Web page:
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Rochester Central Lutheran School


tulips budding among snow
Pastor Jeff Niederstadt (Family of Christ & Holy Cross Lutheran Churches)


Sometimes it feels like things will never change.

Whether it is a winter that will never end, a child that will never grow up, or a circumstance that will never be different, we are comforted to be reminded from time to time that our perspective is faulty–– and that hope is on the way. That is ultimately what Lent prepares us for as we wait for the celebration of the resurrection of our risen Savior. The waiting is hard as we bear the wilderness, the temptation, the struggle, the betrayal, the abandoning, or the denial. At times it feels hopeless––like the pain will never end and change is impossible. And then out of nowhere when nobody expects it––while everyone is looking the other way––Jesus rises from the grave to bring the hope and salvation we so desperately desire. 

This past winter has been tough. I don’t know how many snow records we set this winter, but it was a lot. In an article entitled “February 2019 Set Many Records for Snowfall,” the National Weather Service reports that

numerous snowfall records were broken in February. By February 12th, Eau Claire had already broken the record for the snowiest February, and they continued to demolish the record total with each additional storm. On February 20th, the Twin Cities and St. Cloud also broke their February snowfall record and added several more inches to the total through the remainder of the month.

At times it felt like the snow would never stop and that winter would never end. It seemed like one snow storm after another, and we moved from one shoveling-out to the next. In the midst of winter, it can be overwhelming if we don’t remember that these times don’t last forever. It’s in those times when we must search for shades of light and glimpses of hope. And when we do, we will find that, yet again, spring has sprung, and April has again brought the melting of snow––even to our own amazement.

Sometimes parenting can feel like winter, too. Things seem to be going along pretty well, and then the storm comes. There is a tantrum at the grocery store, a note from the teacher, a call from the principal, a note in the pocket, or, for older kids, a decoded text message––worrisome events that tell us that we are in difficult territory and in challenging circumstances. Just recently, I was in a local store when I overheard a young boy breaking down over a toy that he wanted. He screamed at the top of his lungs, “But Mommy, I want it!” To my dismay, which was shared by all who were within hearing distance, the boy continued to cry and scream for some time. We have all been there, and this mom did as well as any other as she reasoned and ignored her son’s desperate plea to get his own way. Those times are uncomfortable, embarrassing, and challenging, but if we will remember that this is not the end of the story and only part of the process, it will help us parent with the proper perspective and hope that the future will be different and bring change. When we are in the middle of challenging circumstances, the worst thing that we can do is to lose hope and give up. Instead, hope prompts us to regroup, reevaluate, get help, focus our attention, and pray for God’s help.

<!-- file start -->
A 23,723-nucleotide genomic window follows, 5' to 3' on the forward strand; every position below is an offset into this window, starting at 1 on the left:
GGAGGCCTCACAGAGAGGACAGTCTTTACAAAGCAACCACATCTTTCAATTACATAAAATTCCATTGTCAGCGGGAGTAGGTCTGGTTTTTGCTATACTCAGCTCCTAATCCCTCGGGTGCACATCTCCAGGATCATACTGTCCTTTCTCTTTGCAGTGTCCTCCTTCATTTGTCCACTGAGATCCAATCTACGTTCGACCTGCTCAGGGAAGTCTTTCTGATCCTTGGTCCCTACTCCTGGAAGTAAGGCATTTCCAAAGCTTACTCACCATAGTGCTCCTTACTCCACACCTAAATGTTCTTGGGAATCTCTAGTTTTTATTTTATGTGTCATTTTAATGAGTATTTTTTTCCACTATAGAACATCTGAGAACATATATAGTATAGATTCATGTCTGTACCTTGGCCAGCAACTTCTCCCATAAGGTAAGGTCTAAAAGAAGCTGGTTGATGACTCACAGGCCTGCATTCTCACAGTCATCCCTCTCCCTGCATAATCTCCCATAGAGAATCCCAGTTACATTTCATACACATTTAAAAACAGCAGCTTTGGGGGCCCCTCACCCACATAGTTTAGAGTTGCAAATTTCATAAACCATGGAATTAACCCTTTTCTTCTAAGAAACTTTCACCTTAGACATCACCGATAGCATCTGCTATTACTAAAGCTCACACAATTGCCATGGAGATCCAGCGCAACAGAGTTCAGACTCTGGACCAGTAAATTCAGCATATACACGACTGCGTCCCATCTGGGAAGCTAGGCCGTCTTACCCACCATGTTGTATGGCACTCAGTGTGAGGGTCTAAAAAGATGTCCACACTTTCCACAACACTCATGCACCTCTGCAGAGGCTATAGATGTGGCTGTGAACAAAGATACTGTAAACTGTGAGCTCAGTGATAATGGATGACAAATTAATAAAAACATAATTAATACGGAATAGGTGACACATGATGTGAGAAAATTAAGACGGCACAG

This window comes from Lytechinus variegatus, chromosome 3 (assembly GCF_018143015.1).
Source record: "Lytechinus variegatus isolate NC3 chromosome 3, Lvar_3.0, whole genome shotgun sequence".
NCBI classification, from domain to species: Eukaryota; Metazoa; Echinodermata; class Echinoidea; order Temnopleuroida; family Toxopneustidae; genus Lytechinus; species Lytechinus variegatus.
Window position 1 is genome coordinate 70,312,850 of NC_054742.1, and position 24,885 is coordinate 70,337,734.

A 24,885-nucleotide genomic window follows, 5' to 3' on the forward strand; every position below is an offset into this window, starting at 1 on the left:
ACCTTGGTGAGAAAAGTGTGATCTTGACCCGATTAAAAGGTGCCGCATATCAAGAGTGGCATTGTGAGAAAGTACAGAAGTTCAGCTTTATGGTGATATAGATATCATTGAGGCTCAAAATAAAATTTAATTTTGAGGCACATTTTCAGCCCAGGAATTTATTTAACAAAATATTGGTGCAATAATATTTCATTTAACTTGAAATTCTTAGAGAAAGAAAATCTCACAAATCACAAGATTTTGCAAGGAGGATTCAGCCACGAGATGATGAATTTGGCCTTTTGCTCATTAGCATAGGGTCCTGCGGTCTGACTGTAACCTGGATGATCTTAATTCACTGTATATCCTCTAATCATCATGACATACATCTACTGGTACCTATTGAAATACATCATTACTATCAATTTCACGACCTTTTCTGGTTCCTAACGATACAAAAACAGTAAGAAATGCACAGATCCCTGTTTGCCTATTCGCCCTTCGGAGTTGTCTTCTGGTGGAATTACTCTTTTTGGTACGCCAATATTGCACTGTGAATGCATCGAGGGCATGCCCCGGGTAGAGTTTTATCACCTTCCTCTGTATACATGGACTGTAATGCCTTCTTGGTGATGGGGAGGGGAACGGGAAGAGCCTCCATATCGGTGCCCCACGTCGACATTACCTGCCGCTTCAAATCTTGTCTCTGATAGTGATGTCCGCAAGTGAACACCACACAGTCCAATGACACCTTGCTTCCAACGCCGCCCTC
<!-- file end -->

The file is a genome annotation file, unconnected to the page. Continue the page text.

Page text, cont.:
But what happens when we regroup and get help and pray, and it doesn’t seem to be making a difference and circumstances don’t seem to change? That’s when faith and patience come in. That’s when we remember those long winters that felt like they were never going to end. We remember that the snow did, eventually, melt. We remember those lent journeys when it felt like difficulties would never stop, yet we do, after all, celebrate Easter and the resurrection of Jesus once again. 

No matter what difficulty you may be facing or what challenges may arise, take solace in the reminder of the birds that are singing, the grass that is growing, and the flowers that are blooming. Let these be tangible reminders to you after this long winter that hope springs eternal.

There is no circumstance in this life that has not been overcome by the risen Savior. Practice patience, prayer, and hope, and know that He will help you to overcome in your journey as well.    


During this Holy Week, we are reminded how very desperately we––and the entire world––need the hope that the risen Savior brings to it. What a gift it is to share that hope with your children, for it is an anchor for their souls. Blessed Holy Week and joyful Easter, RCLS! Christ is risen!